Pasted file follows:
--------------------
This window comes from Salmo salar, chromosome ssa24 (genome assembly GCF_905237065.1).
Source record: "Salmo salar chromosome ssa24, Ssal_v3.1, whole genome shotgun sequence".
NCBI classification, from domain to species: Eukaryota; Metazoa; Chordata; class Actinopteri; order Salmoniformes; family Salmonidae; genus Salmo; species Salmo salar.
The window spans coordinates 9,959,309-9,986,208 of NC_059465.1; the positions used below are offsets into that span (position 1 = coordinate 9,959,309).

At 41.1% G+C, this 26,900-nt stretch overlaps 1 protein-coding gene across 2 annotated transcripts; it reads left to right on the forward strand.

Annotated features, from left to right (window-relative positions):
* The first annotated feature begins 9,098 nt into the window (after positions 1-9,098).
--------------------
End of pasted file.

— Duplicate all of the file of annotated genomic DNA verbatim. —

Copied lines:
This window comes from Salmo salar, chromosome ssa24 (genome assembly GCF_905237065.1).
Source record: "Salmo salar chromosome ssa24, Ssal_v3.1, whole genome shotgun sequence".
NCBI classification, from domain to species: Eukaryota; Metazoa; Chordata; class Actinopteri; order Salmoniformes; family Salmonidae; genus Salmo; species Salmo salar.
The window spans coordinates 9,959,309-9,986,208 of NC_059465.1; the positions used below are offsets into that span (position 1 = coordinate 9,959,309).

At 41.1% G+C, this 26,900-nt stretch overlaps 1 protein-coding gene across 2 annotated transcripts; it reads left to right on the forward strand.

Annotated features, from left to right (window-relative positions):
* The first annotated feature begins 9,098 nt into the window (after positions 1-9,098).